In the News
More Rape Cases Cited in a Somalia Camp
- 11 November 2011
In the News
NAIROBI — Deteriorating security, a culture of impunity and an increase in attacks on internally displaced people in the central Somali town of Galkayo, Mudug region, have resulted in a sharp increase in rape cases, gender activists told IRIN.
"Attacks on women have gone up dramatically in the last two months and the severity of the attacks has become worse," said Silje Heitmann, the UNFPA gender-based violence specialist for south-central Somalia.
Many of the rape survivors live in IDP camps in the town, in flimsy shelters that often do not have doors or other structures that would deter an attacker. Gender activists also attributed the increase in rape to a deterioration of security, with armed gangs of young men roaming about the town, often high on khat (a natural stimulant), and frequently able to get away with raping women who have no clan support.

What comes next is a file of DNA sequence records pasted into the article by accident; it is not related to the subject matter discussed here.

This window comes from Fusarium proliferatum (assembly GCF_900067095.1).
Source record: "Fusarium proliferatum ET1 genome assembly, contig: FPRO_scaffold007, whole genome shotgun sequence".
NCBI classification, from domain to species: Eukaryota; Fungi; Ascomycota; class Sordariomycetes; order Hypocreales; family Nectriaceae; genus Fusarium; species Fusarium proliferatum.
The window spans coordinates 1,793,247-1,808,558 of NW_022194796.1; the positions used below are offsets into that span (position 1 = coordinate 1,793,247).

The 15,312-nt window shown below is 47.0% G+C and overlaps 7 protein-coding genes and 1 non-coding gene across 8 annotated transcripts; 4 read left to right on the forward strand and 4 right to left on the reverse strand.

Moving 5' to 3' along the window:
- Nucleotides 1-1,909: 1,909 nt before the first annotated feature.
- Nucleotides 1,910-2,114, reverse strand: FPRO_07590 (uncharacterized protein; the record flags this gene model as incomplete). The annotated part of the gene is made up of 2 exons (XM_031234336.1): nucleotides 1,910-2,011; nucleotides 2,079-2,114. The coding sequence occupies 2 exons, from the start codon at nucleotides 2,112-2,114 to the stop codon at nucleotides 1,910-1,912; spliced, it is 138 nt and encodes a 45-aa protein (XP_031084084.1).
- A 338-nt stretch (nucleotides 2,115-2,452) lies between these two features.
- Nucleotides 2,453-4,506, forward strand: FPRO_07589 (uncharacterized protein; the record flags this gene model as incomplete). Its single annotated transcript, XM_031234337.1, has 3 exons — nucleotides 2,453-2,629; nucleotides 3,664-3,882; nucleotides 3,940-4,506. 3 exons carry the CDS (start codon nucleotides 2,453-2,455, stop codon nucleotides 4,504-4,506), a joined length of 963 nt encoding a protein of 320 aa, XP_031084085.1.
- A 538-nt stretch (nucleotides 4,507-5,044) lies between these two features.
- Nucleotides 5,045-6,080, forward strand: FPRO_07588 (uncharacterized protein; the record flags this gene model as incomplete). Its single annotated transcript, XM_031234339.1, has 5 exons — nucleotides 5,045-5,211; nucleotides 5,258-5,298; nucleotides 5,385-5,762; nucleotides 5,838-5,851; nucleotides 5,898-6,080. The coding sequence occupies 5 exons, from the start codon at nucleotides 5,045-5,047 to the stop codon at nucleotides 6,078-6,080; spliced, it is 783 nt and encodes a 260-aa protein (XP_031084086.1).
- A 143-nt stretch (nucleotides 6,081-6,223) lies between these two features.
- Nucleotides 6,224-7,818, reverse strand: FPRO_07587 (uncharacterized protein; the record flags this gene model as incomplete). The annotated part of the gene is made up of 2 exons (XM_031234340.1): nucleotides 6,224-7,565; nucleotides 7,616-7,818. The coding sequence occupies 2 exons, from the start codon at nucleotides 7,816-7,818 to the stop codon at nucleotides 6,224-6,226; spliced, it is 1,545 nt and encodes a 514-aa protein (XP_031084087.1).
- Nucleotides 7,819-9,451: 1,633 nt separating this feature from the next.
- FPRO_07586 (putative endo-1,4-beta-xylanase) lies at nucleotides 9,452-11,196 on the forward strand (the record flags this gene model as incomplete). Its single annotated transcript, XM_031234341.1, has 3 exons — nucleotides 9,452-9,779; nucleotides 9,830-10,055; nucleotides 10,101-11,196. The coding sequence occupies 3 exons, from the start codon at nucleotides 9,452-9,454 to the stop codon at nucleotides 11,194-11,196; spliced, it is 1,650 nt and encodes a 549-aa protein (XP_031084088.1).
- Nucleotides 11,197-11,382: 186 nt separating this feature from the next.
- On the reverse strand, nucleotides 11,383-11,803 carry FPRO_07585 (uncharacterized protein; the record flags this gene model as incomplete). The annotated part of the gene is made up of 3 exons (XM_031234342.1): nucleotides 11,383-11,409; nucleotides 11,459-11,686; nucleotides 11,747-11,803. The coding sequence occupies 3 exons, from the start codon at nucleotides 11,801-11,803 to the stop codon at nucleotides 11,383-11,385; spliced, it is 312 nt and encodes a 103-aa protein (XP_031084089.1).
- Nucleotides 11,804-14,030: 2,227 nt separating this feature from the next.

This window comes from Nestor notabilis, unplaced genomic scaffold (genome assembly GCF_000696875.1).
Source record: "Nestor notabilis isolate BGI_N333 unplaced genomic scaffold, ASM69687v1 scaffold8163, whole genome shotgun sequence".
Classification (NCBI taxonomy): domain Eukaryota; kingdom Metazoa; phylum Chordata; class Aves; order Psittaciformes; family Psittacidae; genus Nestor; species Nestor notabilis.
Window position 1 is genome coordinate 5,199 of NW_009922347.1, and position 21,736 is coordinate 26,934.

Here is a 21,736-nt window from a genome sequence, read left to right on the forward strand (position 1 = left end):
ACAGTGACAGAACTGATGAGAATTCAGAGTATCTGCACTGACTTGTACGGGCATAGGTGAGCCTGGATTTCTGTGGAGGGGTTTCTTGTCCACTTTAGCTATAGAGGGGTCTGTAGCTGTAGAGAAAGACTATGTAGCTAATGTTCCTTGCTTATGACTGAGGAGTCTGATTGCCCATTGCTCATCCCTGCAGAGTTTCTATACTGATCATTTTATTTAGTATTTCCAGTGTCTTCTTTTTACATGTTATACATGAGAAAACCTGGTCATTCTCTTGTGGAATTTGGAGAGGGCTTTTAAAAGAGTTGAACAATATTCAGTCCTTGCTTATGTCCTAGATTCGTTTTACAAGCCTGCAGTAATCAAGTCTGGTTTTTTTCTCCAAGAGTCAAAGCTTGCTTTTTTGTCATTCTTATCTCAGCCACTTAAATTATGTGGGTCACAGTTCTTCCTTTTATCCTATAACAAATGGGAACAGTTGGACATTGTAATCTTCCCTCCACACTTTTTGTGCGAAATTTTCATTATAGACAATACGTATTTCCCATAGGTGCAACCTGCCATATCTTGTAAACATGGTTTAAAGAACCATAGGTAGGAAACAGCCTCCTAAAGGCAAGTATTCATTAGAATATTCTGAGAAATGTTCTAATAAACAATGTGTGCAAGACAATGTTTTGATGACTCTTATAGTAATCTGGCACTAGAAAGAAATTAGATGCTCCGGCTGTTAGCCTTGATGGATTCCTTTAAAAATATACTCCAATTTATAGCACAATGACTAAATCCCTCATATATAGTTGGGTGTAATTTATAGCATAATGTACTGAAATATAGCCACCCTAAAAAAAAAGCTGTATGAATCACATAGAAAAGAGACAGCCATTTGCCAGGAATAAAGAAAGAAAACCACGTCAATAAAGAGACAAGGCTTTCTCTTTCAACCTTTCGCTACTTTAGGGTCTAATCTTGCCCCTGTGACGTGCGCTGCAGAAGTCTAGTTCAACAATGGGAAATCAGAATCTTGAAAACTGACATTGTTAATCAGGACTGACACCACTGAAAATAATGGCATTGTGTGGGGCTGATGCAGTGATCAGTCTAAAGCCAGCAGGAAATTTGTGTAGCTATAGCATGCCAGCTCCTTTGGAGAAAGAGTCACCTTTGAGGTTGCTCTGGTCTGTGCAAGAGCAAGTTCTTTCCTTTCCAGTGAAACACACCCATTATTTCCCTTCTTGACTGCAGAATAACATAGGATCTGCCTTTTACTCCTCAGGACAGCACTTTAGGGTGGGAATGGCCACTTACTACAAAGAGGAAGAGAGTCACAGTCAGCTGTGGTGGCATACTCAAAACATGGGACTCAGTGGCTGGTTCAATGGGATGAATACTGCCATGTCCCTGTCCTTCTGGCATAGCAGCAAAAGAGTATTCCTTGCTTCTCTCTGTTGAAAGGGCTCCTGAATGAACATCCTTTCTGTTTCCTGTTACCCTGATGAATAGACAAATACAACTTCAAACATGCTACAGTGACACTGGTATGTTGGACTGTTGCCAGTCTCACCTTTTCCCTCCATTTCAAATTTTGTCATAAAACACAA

Sado Mohamud Isse, an activist, told IRIN clashes between Puntland forces and a clan militia in early September in Galkayo contributed to the increase in rape.
"The clashes forced many families to flee the town, creating conditions that gangs of young men exploited," Isse said, adding that impunity was another factor. "Almost all the rapists get away with it and know they can get away with it. So they commit these crimes without any fear of repercussions."
To read the full report, go to IRIN